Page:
Army ants, beard microbes and ant-mimicking jumping spiders

Army ant week: Biologist and photographer Alex Wild reported on army ants all last week  in a series of posts on his blog Myrmecos. In one post, he described how army ants link with one another using hooks on their feet: “When the time comes to encamp, they can string together living curtains of ants in a matter of minutes. Army ant bivouacs are made from the ants themselves, a vibrant structure that protects the vulnerable brood and maintains temperature within a single degree of optimal.” Read more or view photos at “Army Ants as Living Legos.” Funky pheromones: Chemical signals, as ecologist and blogger Tracey Switek put it in a recent post on The Olive Tree, “don’t have to just be scents that waft through the air…They can be toxins, which send a very clear signal either because they make the plant taste bad or outright kill or injure anything that tries to eat. We’re all familiar with the culinary herbs such as basil, mint, thyme, cilantro and sage… But the real purpose of those pungent chemicals is to discourage insect predation.” Chemical signals can change the behavior of a species in many ways—for example, pheromones on squid eggs can cause males to become aggressive at the slightest touch (see above video). Read more at “Everybody Stinks: Chemical Signaling in the Undergrowth” and at “Rage-inducing chemical on squid eggs turns males into violent thugs” by Not Exactly Rocket Science. Woody vines: Stefan Schnitzer from the University of Wisconsin in Milwaukee and colleagues gathered data on the abundance of woody vine growth in American tropical and subtropical forests, and the cascading effects they had on biodiversity and water supply. According to a recent Live Science article, “It’s possible an increase in woody vines could change the nutrient dynamics of forests, in part because of differences between their leaves and the leaves of tropical trees, all of which ultimately fertilize the forest floor.” Read more at “Twisted Tropics: Growth of Vines Imperils Ecosystem.” Ant-mimicking spider: Michael Bok described the jumping spider, Myrmarachne plataleoides, in his blog Anthropoda. At first glance, the spider appears to be a red ant, but upon further examination, the  four pairs of legs become noticeable (see above video). “It makes up for a lack of antennae, and an overabundance of legs, by holding its forelegs up, alongside the head,” he wrote. “Its huge anterior medial eyes are colored to match the head when not viewed directly, and the posterior lateral eyes are enlarged, with darkened pigment around them to mimic an ant’s eyes. Also, the cephalothorax and abdomen are deformed and narrowed considerably.” Read more at...

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From the Community: street lamps, traffic lights and nuclear energy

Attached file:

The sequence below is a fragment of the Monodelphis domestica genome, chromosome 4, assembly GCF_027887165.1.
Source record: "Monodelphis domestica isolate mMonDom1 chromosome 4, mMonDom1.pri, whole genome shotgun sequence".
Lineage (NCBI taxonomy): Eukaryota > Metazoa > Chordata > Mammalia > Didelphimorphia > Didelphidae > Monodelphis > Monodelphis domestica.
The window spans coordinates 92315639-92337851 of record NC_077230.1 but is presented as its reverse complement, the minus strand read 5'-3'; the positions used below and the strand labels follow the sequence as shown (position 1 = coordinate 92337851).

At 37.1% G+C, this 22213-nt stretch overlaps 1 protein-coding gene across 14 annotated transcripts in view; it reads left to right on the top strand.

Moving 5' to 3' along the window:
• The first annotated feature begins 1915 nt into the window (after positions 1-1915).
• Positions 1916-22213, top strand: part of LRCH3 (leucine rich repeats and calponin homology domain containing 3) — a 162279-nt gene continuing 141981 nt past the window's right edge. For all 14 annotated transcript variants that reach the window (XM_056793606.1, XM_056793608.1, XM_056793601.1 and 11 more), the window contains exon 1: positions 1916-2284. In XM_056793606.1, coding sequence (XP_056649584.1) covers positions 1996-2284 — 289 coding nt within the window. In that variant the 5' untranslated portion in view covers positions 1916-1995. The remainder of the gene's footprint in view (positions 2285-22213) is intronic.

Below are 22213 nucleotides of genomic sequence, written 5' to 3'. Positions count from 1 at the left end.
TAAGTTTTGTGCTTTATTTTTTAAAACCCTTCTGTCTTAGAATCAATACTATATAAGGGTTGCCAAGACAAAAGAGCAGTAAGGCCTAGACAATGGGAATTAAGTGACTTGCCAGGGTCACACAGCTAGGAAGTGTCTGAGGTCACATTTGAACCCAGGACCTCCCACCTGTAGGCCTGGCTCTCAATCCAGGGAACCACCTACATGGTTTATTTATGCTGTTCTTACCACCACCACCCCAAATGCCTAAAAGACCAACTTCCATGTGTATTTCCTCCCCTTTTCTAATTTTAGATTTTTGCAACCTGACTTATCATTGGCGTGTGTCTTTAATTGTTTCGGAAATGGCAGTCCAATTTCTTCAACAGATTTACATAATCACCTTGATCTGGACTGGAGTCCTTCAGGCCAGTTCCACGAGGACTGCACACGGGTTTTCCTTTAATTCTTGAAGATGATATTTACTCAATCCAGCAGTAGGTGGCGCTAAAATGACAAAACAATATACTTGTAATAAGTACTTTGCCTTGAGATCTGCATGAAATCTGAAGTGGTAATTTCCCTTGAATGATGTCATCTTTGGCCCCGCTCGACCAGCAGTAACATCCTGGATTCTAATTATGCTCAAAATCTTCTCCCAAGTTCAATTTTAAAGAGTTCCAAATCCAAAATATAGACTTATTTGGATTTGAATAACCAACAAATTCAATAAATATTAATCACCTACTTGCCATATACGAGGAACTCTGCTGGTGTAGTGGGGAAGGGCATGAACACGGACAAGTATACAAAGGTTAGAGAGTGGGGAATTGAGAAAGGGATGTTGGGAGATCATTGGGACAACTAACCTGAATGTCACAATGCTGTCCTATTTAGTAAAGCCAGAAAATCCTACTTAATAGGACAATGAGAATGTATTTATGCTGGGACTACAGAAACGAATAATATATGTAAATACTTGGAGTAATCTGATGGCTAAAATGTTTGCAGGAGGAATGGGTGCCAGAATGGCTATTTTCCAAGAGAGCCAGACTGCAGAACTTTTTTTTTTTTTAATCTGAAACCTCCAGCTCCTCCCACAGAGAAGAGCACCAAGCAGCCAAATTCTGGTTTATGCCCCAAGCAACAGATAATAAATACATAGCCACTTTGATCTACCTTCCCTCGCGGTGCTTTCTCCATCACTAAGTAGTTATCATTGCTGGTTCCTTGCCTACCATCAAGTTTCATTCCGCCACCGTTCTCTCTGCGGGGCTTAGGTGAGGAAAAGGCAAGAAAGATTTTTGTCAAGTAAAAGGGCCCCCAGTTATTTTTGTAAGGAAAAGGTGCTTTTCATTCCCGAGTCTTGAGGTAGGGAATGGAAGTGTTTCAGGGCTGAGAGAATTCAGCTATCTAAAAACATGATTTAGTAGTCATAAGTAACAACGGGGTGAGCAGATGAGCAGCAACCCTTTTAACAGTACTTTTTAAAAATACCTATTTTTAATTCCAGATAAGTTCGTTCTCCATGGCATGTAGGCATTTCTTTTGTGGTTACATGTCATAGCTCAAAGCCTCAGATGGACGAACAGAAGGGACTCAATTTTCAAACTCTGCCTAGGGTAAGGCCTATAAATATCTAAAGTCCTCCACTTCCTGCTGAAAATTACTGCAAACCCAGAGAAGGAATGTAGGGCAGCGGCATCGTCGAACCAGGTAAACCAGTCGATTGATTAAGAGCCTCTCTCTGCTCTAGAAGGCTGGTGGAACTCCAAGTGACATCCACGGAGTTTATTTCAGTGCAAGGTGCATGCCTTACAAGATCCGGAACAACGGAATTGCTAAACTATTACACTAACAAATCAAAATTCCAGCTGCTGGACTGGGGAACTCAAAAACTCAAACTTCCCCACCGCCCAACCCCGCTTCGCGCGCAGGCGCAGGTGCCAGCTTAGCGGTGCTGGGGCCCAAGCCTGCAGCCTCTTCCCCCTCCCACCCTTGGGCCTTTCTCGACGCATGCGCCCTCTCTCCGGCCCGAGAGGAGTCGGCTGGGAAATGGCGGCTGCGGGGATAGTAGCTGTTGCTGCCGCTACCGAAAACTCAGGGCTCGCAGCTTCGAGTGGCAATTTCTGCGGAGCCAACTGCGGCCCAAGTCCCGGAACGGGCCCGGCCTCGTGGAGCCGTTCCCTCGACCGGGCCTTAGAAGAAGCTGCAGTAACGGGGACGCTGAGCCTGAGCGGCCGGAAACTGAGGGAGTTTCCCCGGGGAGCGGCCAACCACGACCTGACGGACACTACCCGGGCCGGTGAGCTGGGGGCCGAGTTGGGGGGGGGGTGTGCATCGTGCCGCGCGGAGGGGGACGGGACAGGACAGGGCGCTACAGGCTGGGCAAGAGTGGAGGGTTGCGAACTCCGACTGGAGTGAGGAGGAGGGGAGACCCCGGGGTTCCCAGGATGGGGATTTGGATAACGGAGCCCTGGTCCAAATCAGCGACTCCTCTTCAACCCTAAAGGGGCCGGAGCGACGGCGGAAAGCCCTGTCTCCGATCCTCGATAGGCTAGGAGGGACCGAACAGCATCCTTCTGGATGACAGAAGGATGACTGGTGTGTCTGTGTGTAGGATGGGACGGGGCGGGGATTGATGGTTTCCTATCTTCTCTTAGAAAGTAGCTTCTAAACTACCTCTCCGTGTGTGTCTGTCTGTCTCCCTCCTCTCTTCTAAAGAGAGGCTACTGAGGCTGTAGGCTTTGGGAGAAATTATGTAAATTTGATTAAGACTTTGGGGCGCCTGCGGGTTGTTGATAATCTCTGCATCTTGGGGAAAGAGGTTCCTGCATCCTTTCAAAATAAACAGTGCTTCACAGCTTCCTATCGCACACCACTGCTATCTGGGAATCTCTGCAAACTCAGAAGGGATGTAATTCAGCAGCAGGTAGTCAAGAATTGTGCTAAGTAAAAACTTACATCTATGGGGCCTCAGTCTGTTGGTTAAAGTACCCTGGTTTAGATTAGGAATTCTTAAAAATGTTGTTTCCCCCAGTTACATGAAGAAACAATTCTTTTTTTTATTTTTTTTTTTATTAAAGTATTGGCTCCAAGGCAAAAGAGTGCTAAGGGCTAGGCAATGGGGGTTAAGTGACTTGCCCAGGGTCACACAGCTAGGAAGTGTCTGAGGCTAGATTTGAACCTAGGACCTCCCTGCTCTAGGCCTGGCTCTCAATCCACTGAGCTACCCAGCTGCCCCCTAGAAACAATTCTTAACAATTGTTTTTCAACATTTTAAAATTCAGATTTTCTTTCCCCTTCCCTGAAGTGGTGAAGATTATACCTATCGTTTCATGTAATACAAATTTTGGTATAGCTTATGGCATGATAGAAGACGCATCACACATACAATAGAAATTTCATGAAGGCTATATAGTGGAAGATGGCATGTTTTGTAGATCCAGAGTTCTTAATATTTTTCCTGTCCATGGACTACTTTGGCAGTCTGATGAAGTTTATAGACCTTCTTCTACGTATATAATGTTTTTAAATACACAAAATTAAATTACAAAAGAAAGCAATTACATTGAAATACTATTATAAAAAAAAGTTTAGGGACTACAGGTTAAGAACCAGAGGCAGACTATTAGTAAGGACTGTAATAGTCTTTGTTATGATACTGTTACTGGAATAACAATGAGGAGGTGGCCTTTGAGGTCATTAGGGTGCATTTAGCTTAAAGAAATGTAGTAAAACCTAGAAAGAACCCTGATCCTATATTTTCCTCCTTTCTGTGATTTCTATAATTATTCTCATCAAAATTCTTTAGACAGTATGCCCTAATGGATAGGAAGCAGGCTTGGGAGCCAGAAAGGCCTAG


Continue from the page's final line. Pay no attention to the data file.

Songbirds become disoriented by street lamps, plants adapt to the conditions near Chernobyl, a newly discovered spider spins gigantic webs with the strongest known biological material in the world, traffic light experiment shows promise of reducing emissions and easing traffic congestion and researchers discuss the Daily Show with Jon Stewart as an outlet for communication science to the public. Here are some of the latest stories in ecology for the second to last week in September.

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Female jumping spiders fight to the death

Male jumping spiders (Phidippus clarus) size one another up before engaging in a fight—whether the aggression is based on rights to mating or territory—and in many cases, the pre-fight displays are sufficient to deter physical contact. The males do not nest but instead wander between female nests looking for opportunities to mate. The females, on the other hand, are not nomads—they build nests from silk and leaves in which they wait while they draw closer to sexual maturity.

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Protecting the elusive, cave-dwelling troglobites

“Who will speak for the imperiled troglobites? Charismatic megafauna, they are not. Troglobites—not to be confused with troglodytes (cavemen) or trilobites (extinct arthropods)—are neither warm-blooded nor fuzzy. Most are invertebrates, including insects and crustaceans, but there are also troglobitic fish and amphibians—and all are as weird as they are rare.”

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New spider species an homage to David Bowie

Here’s an interesting tidbit for your Friday. A new species of sparassid spider (pictured) from Malaysia has been named after David Bowie. Peter Jäger, an arachnologist at the Senckenberg research institute in Germany, says he named the spider —  Heteropoda davidbowie — after the English rock star in an effort to raise awareness about endangered spiders. Bowie’s 1972 album, The Rise and Fall of Ziggy Stardust and the Spiders from Mars, earned him this honor. It’s tough for spiders to make endangered species lists, Jäger says, so they can use all the publicity they can get. The Guardian reports that there are fewer than 500 individuals of H. davidbowie left in the wild, as its island habitat is cleared for...

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